Area Forecast Discussion
Issued by NWS Bismarck, ND

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FXUS63 KBIS 230442

Area Forecast Discussion
National Weather Service Bismarck ND
1142 PM CDT Sat Jul 22 2017

Issued at 1142 PM CDT Sat Jul 22 2017

Latest suite of satellite imagery shows a mostly clear sky.
Webcams prior to sunset showed haze/smoke aloft, but fairly thin
overall. Current forecast remains on track with a tranquil night
and lows in the 50s.

UPDATE Issued at 901 PM CDT Sat Jul 22 2017

Current forecast trending ok with no updates needed.

UPDATE Issued at 648 PM CDT Sat Jul 22 2017

Current radar loops show scattered showers across northeast North
Dakota. Any showers should left this evening should remain along
the edge of the forecast area. Winds will diminish quickly this
evening and this will also allow the Red Flag warning expire for
the southwest. Current forecast looks ok.


.SHORT TERM...(This evening through Sunday)
Issued at 238 PM CDT Sat Jul 22 2017

See the fire weather discussion below for current and expected
conditions through early this evening.

Tonight and Sunday the Northern Rockies ridge builds and expands
eastward into our area. Surface high pressure continues to push into
our area from Montana and south central Canada, continuing to bring
dry air with decreasing winds. A comfortable night tonight with
clear skies and overnight lows in the 50s.

The surface high settles over North Dakota by daybreak Sunday, then
moves east as low pressure develops in the lee of the Rockies. Light
winds will become southeasterly gradually during the day Sunday at
5 to 10 mph. Expect sunny skies with highs from the upper 70s/lower
80s from the Turtle Mountains to James Valley...ranging to the upper
80s/lower 90s closer to the Montana border.

.LONG TERM...(Sunday night through Saturday)
Issued at 238 PM CDT Sat Jul 22 2017

As the upper level ridge shifts east Sunday evening, low level
southerly winds increase in response to a developing surface low
pressure in eastern Montana. This surface low is being supported by
a closed mid/upper level low moving east from central Alberta Sunday
night, into central Manitoba by early Tuesday. In doing so, surface
low pressure from Alberta/Montana will also move east across the
northern plains, in the form of an advancing cold front, which is
forecast to slide into western ND by Monday afternoon, and exit the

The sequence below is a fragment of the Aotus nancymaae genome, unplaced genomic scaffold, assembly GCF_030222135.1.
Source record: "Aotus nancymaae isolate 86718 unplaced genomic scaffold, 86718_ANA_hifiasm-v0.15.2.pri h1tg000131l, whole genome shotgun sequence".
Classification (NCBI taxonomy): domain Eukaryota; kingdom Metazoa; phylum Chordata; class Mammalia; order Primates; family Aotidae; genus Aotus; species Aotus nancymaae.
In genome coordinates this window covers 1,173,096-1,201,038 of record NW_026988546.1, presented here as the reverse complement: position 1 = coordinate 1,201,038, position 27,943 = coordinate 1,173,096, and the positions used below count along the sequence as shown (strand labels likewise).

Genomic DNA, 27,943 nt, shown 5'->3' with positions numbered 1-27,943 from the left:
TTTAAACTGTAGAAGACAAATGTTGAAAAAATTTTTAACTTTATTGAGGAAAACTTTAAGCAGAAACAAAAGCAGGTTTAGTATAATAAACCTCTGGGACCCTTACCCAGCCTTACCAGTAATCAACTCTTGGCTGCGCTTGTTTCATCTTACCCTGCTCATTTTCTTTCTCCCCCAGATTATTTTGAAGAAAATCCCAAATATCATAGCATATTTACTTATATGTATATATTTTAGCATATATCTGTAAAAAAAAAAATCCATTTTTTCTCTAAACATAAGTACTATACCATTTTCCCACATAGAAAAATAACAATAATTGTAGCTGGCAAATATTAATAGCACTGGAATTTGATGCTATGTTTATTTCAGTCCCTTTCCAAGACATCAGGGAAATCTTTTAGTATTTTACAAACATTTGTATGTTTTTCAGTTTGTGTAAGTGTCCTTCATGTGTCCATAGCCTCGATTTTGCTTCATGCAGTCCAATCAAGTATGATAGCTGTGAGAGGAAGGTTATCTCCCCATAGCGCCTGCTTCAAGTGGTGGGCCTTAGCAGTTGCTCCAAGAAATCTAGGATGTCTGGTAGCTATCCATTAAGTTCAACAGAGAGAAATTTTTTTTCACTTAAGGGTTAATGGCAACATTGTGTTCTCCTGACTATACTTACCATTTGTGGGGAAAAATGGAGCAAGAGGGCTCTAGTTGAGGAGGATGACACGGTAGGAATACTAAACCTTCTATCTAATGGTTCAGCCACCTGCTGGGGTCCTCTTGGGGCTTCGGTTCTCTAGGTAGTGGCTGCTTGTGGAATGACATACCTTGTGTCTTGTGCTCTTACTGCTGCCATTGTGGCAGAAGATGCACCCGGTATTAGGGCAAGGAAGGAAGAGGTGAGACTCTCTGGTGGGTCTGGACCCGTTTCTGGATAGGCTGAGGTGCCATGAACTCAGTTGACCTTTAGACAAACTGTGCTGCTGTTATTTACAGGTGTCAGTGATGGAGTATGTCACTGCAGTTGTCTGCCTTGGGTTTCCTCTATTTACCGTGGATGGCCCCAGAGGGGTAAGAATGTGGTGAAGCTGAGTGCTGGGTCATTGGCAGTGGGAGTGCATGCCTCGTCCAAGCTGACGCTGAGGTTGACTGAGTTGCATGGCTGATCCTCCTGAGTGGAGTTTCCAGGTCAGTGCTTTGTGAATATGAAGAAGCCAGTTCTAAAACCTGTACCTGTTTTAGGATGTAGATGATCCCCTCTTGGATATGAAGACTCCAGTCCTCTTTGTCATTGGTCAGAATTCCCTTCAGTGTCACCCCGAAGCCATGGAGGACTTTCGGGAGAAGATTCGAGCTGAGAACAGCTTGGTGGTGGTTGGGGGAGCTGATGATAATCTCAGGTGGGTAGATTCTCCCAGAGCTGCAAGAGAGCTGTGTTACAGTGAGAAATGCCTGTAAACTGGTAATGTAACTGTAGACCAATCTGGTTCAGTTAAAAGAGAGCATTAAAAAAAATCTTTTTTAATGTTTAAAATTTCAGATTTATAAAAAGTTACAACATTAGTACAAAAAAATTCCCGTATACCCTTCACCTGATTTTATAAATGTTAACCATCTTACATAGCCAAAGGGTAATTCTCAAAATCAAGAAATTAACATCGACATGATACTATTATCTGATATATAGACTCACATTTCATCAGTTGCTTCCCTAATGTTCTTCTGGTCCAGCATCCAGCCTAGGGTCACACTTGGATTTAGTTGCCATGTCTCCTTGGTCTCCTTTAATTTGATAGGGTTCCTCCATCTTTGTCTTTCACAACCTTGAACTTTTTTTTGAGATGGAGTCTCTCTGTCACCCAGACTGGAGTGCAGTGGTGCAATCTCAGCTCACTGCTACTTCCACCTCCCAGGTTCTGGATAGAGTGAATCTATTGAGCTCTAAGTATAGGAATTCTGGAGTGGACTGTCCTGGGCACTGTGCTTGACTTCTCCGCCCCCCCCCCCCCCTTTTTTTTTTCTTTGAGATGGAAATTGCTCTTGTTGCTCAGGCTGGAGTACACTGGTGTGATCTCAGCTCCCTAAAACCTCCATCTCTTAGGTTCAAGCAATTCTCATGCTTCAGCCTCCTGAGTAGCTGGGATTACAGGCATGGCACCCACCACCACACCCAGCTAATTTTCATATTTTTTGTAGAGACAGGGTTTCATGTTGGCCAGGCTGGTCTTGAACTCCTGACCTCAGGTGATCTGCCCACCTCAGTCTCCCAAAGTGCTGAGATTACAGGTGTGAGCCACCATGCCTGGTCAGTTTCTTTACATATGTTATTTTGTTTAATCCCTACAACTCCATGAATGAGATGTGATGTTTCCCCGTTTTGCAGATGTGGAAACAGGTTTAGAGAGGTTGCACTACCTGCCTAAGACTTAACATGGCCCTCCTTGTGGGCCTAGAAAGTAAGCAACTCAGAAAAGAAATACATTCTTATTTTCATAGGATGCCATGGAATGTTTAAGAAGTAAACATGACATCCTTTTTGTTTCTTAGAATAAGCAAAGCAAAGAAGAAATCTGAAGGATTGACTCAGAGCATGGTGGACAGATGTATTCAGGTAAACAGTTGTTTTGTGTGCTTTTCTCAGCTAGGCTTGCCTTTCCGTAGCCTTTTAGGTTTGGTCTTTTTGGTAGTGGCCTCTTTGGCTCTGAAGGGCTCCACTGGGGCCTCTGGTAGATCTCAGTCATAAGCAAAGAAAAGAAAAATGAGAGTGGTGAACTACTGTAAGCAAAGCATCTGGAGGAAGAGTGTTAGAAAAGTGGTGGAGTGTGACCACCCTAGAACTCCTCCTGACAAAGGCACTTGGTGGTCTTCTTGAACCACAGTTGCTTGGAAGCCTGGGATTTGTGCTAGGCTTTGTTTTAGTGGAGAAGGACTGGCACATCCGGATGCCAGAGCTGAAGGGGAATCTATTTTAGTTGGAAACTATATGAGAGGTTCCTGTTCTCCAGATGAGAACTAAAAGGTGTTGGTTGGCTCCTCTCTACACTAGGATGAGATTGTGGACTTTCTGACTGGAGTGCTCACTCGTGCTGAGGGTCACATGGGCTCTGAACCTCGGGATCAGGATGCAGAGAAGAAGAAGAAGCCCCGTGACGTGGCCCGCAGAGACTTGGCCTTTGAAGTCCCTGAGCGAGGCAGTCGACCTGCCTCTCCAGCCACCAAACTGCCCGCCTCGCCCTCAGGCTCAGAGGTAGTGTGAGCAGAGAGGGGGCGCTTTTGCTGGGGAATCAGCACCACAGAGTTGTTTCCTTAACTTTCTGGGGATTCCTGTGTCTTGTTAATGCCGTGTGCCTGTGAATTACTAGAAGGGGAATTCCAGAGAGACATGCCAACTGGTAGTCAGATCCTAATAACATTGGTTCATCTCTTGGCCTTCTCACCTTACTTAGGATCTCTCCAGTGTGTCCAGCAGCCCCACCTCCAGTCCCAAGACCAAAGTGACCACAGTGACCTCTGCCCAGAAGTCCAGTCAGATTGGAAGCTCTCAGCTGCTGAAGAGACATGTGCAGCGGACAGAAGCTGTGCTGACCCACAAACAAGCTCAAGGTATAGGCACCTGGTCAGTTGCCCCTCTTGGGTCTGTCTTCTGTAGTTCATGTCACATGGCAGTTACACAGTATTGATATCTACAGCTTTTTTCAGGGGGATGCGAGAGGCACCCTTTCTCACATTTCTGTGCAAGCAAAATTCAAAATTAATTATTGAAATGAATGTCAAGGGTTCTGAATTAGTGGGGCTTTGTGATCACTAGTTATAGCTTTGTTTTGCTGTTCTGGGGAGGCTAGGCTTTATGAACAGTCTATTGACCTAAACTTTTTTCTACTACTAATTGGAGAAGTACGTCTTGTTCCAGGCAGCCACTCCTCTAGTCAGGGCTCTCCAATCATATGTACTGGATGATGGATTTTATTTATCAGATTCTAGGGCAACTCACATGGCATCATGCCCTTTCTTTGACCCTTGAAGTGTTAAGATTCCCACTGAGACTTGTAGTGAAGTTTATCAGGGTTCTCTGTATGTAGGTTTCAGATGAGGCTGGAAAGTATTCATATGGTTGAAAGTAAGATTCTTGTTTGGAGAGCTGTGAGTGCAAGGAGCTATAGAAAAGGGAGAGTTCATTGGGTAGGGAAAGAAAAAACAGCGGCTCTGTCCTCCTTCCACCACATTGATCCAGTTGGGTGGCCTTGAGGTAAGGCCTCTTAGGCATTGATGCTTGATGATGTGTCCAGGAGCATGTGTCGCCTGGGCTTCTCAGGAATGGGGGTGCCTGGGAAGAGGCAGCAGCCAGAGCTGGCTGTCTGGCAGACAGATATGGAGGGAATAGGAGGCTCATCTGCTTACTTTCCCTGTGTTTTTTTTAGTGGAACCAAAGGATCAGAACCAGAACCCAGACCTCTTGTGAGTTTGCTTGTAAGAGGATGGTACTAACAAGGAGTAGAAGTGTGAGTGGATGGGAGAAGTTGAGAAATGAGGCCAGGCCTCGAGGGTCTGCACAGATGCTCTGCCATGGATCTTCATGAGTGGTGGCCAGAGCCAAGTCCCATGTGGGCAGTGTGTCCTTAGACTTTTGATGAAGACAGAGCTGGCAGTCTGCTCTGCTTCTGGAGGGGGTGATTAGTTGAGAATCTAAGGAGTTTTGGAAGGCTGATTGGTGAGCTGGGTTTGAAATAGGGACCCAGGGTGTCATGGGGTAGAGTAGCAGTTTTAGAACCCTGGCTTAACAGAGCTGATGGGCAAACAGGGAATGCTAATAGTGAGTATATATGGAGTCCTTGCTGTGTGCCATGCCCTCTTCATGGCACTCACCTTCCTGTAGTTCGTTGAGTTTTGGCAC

James River Valley late Monday night. This will set up a round of
showers/thunderstorms Monday afternoon into Monday night, with a
slight chance of thunderstorms during the afternoon in
western/central ND, and better chances Monday evening in central and
eastern ND. The Storm Prediction Center depicts central ND within a
Marginal Risk for Severe Thunderstorms. Expectations of isolated
severe thunderstorms forming along the cold front during the
afternoon with ample instability which will continue into the
evening hours. Will monitor this over the next couple of days. Highs
will return into the lower 90s Monday afternoon across central and
southern ND ahead of the cold front.

By Tuesday, the system supporting the cold front from Monday/Monday
night will have shifted far enough east, allowing a west to
northwesterly flow of dry air and calmer conditions Tuesday, and
most likely continuing through Wednesday. High temperatures will
be in the upper 70s north to lower/middle 80s south both days.
A shortwave trough is depicted moving through the upper level ridge,
but it is weaker than previous model runs. Model consensus has
lowered the threat of thunderstorms for the Thursday timeframe. The
ridge is then progged to rebuild Friday/Saturday. Highs in the 80s
Tuesday through Thursday, then 80s/90s for Friday/Saturday.


.AVIATION...(For the 06Z TAFS through 06Z Sunday night)
Issued at 1142 PM CDT Sat Jul 22 2017

This TAF period, other than some a thin haze/smoke layer aloft,
expect a SKC for nearly the entire TAF period. Light winds/at or
below 10kt through 06z Monday.


Issued at 238 PM CDT Sat Jul 22 2017

Temperatures were in the mid and upper 80s with northwest winds
between 20 and 30 mph, and relative humidity values had lowered to
around 20 percent as of 2 pm CDT this afternoon. These conditions,
combined with very dry fuels, are expected to continue into the
early evening hours, resulting in critical fire weather conditions
over southwest and portions of south central North Dakota. Thus the
Red Flag Warning will continue to be valid until 9PM CDT this




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